Let's Stop Handling Objections | Sales Training | Wilson Learning Worldwide


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Let's Stop Handling Objections!


Consider this scenario: The customer says, “The competition has the same thing you have, but the price is lower.” What does the sales rep do? Possibly point out differentiators and highlight the value to the customer. If that doesn’t work, free value-adds might be thrown out to entice the customer to buy. And what if the customer continues to maintain a hard price position? In my experience, the salesperson will often end up giving in to the customer’s demands, lowering the price or margin or both, sacrificing profitability to save the sale.

As managers, most of us spend considerable effort on training our sales teams to handle objections effectively. But it’s difficult to overcome the perception—true to some extent—that customers hold the winning card in their ability to buy elsewhere. So the question is, how do we even the playing field and equip our people to see more options and gain more win-win deals?

It’s my belief that one of the best tools to add to the sales toolbox is the skill of principled negotiation; specifically, the ability to uncover the interests behind a customer’s position. Instead of sitting opposite the customer at the bargaining table and feeling in a one-down position, the salesperson focuses on the interests behind the customer’s position and looks for ways to align with those interests.

How does it work? Let’s go back to the scenario we started with—a combination of commoditization and price objection. The customer takes a firm position: “I will only buy if you drop your price by 20% to meet the competitor’s price.” Instead of trying to convince the customer that the price is worth it, or offering an unprofitable price adjustment, a skilled negotiator will ask, “What’s most important to you about the price?” Or “What are some of your concerns about our price?” Questions like this are designed to reveal the customer’s real interests—the motivations or concerns behind the position. In this case, the interest might be to stay within a limited budget, meet a company cost reduction guideline, or please a demanding boss who has set a price limitation for this purchase.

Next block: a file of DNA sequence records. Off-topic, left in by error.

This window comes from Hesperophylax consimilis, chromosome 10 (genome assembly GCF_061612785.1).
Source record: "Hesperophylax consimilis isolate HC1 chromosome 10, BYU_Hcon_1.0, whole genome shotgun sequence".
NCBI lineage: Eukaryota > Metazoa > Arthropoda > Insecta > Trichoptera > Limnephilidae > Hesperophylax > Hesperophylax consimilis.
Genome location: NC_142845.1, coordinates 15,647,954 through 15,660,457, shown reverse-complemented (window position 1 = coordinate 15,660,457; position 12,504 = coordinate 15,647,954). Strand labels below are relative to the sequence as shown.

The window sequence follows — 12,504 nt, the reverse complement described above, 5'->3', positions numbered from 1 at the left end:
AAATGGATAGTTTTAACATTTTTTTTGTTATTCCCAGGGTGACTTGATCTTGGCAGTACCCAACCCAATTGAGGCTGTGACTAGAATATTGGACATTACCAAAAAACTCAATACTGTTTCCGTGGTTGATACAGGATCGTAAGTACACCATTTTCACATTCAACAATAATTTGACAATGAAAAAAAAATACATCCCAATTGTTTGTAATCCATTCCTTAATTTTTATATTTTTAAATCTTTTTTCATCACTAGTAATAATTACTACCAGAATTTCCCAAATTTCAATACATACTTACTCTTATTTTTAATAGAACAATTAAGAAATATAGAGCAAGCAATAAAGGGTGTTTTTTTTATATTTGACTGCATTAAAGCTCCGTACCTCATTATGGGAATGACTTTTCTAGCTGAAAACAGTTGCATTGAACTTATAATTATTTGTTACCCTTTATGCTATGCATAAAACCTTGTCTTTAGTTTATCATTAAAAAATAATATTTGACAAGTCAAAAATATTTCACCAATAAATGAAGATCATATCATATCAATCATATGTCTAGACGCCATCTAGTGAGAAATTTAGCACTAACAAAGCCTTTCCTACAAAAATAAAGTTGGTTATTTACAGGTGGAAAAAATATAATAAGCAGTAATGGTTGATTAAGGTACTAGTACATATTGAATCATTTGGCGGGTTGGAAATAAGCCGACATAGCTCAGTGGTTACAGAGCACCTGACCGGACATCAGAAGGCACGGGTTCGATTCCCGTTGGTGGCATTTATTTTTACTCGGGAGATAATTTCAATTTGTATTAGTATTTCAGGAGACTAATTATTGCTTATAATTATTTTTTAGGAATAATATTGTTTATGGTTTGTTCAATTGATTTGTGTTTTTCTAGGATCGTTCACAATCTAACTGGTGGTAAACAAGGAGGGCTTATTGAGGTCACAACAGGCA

Once these kinds of issues are out in the open, the salesperson has something to work with, and the conversation can turn to options: a creative approach to financing, unbundling a solution to allow incremental installation, or combining funding from several different sources. Effectively, customer and salesperson are now sitting on the same side of the table and working together to satisfy both their interests.

The most important advantage is a change in mindset from “I must deal with the customer’s objections” to “I need to understand and respond creatively to the customer’s real interests.” Instead of seeing the customer as a potential adversary, the sales rep can see the customer as an ally in solving problems and generating options to gain a win-win agreement. By consistently using principled negotiation skills instead of objection handling skills, sales reps will actually hear far fewer objections in the first place; and if they do, they’ll be better prepared to respond effectively to achieve that genuine win-win agreement.

Have you tried getting your salespeople to negotiate rather than just respond to objections as they come up? What have been the results?

Do your salespeople have trouble handling price objections? What problems have you noticed? What have you done to help your salespeople overcome their difficulties?

We want to hear from you!

Carl Eidson

Carl Eidson

Carl Eidson博士,Wilson Learning业务发展和经销商网络的副总裁。他领导和辅导着一个由100多家独立分销商组成的虚拟团队,从多伦多延伸到布宜诺斯艾利斯。为了远程影响结果,他利用创新的通信技术和虚拟领导技能为销售能力发展、营销活动和以客户为中心的推广活动创建系统。他拥有工业和组织心理学博士学位,并在《应用心理学杂志》、《绩效表现》、《国际挑选与评估杂志》、《商业与心理学杂志》等学术期刊上发表过关于选拔顶尖人才的论文。他经常在专业会议上发表关于绩效改善的研究和实践的演讲。

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